Celtics: In defense of the Garnett Era

By Maxwell Paradis


The 2007–08 Celtics are for my generation what I believe the 1985–86 team is for people over 35.

They are our representation of Celtic Pride, excellence through toughness, teamwork, and defense over flash. Jerseys with the numbers 34, 5, 9, and 20 are still worn everywhere from Maine to Martha’s Vineyard. They are not just the latest title team for people in their 20’s, they are the only title team we’ve seen.

The tide is starting to turn against the team nationally. For a team that only won one title, doubters say we hear an awful lot of them. They say you should at least win two championships if you’re going to act like the ‘90s Bulls. Fortunately, with Friday’s announcement that Kevin Garnett’s number 5 will be retired by the team, now is as good a time as any to take a trip down memory lane and defend their place in NBA history.

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Right off the bat, the ‘08 Celtics’ resume is pretty unassailable for a single season team. A 66-16 win-loss record, a point differential over nine, and a championship is a resume fit for a top-10 team of all time. They also sported an insane defensive rating, a whole three points better than the famed ‘96 Bulls. Despite a rather shaky playoff record, it’s hard to argue they are not the best team in the time spanning between the 2001 Los Angeles Lakers and the 2013 Miami Heat.

The way in which the team came together is almost more memorable. Boston traded the fifth pick in the draft for Ray Allen and subsequently used its two stars to convince Garnett to demand a trade and sign a contract extension. One of the NBA’s worst teams in 2006-07 turned into its most star-studded in one summer, but it could have still failed to produce a title. NBA history is riddled with star-studded lineups that never lived up to expectations, such as the 2004 Lakers, 2013 Lakers, and 1997 Houston Rockets.

The saving grace of Boston’s big three is how they just fit so seamlessly. A preseason team trip to Rome forced the players to spend time together and build team chemistry, and Doc Rivers coined the word ‘Ubuntu’ as a rallying cry for them. As cheesy as it may sound, with that motto, coach Doc Rivers tapped into the lifeblood that separates the great teams from the good. The chemistry of the Celtics off the court immediately translated into games. It took other famed trios a couple of months, sometimes even longer, to really figure out how to play together and become great. The Garnett, Pierce, and Allen trio found their style immediately. They each played a role and never cared about their diminished stats. Only winning mattered to them.

Something else in their favor that often gets forgotten is just how close they came to winning the title in the following seasons. In 2009, Garnett, Pierce, and Allen played just as well as they did the year prior, only now Rajon Rondo also emerged as one of the best point guards in the league, turning a trio of stars into a quartet. The Celtics boasted a 44-11 record and looked poised to defend their title before losing KG for the remainder of the season on a fluke injury against Utah. Even without their best player and leader, the Celtics still pushed Orlando, who would go on to the finals, to seven games. The 2009 Lakers title is important in the lineage of NBA history, as it is Kobe Bryant’s first without Shaquille O’Neal, but it will always have the shadow of the Celtics hanging over it. Boston should have won, and that trophy will always have an asterisk on it.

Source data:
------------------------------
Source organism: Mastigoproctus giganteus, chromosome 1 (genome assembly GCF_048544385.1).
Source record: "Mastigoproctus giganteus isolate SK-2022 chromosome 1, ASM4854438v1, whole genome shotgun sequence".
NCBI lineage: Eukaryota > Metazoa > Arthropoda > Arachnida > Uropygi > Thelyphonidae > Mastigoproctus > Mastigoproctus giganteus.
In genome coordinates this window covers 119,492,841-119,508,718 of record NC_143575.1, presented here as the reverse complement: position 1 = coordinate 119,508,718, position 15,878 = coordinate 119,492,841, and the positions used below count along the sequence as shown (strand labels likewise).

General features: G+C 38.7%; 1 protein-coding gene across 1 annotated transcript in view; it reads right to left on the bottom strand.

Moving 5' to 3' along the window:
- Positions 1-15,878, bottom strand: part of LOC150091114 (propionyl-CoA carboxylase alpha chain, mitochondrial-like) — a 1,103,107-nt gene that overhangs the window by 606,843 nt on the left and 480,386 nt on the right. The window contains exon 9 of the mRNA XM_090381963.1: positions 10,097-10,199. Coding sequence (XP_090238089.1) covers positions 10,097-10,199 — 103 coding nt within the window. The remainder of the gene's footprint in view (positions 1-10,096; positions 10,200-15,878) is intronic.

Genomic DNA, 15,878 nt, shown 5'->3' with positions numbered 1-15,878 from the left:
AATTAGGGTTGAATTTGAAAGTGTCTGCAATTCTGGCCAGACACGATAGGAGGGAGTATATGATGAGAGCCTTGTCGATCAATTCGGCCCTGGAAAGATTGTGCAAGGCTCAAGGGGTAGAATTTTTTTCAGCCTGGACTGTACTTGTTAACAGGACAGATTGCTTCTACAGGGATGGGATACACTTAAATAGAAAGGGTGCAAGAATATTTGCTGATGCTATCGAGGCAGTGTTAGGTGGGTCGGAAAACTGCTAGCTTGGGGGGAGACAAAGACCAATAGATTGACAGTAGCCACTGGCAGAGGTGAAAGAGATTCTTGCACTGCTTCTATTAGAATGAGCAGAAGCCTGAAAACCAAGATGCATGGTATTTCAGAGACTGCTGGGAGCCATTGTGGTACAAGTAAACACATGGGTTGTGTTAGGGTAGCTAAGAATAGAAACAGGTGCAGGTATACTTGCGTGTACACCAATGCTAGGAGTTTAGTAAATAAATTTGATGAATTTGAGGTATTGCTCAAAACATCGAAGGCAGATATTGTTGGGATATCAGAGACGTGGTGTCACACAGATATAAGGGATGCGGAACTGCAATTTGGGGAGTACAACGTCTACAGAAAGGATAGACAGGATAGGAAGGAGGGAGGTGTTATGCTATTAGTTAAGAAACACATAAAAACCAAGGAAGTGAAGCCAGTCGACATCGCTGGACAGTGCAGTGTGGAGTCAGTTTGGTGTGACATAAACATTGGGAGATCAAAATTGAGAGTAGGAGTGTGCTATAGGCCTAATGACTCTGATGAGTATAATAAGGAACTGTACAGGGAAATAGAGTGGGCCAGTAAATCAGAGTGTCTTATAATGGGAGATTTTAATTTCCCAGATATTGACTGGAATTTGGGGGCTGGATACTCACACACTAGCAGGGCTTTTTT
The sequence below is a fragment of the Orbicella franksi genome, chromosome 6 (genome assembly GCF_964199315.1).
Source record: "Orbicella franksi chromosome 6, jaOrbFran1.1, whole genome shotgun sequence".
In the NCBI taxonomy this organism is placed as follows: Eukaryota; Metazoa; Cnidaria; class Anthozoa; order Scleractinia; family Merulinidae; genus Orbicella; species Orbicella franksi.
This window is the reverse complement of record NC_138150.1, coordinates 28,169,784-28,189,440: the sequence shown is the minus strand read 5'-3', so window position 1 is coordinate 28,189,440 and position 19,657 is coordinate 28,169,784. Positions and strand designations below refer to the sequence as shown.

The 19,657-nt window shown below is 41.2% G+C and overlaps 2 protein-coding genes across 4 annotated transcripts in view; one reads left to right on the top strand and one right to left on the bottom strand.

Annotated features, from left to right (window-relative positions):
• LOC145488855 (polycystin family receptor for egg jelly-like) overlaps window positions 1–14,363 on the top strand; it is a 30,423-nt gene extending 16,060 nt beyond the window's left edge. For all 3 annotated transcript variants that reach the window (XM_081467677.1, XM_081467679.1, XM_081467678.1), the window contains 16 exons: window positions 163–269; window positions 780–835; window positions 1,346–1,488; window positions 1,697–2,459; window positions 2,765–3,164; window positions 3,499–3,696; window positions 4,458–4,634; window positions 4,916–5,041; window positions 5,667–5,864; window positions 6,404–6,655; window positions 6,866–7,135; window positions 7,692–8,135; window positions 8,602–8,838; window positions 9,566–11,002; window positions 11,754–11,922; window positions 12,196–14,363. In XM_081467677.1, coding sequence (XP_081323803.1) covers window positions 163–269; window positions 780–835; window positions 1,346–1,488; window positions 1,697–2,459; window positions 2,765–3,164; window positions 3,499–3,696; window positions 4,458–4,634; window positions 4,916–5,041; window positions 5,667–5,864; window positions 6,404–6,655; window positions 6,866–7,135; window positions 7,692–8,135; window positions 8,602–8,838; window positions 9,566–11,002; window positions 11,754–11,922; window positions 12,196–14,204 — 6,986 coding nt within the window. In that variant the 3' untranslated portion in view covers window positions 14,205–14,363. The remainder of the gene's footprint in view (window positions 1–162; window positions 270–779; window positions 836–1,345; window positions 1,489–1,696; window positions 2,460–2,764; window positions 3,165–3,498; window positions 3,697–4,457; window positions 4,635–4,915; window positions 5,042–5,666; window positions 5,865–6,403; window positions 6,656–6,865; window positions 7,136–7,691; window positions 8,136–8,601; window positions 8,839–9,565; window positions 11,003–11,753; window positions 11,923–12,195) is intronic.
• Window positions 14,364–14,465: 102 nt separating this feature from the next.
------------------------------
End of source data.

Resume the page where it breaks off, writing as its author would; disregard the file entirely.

The Celtics may have been an injury away from winning the title in 2010 as well. Even with an unusually subpar regular season, Boston rallied around Rondo, its new best player, in the playoffs and upset Cleveland and Orlando on the way to a finals where the aging C’s backed the Lakers into a corner. Up 3-2, the Celtics may have been ready to put the final nail in the coffin, but starting center and key defensive player Kendrick Perkins went down with a knee sprain after an awkward landing on a rebound. Boston played the remainder of games six and seven without him, and they lost a game in which the Lakers’ best player shot 25 percent from the floor.

Would Perkins have swung the outcome in favor of Boston? Possibly, though home court advantage belonged to the Lakers in both games, and other teams have come back and won in that situation before. Ultimately though, calling the Ubuntu team a one-hit-wonder is just misguided. It is easy to get lost in hypotheticals, and before long you’re rewriting half the championships ever won, but in the case of this team, there are two pretty glaring injuries to key players that are hard to ignore. At the very least, it’s hard to indict them for only winning one title. And plus, does it really matter? Sometimes a team catches magic in a bottle for one glorious season that lives on in the memories of sports fans forever. Does it get held against the 2014 Spurs that they never repeated, or do we all just regard them as one of the best teams to ever play? What about the 1983 Philadelphia 76ers? The point is, certain teams just have that “it” factor, and it doesn’t really matter that they couldn’t translate their success into multiple rings. For me, the big three Celtics won’t be forgotten any time soon.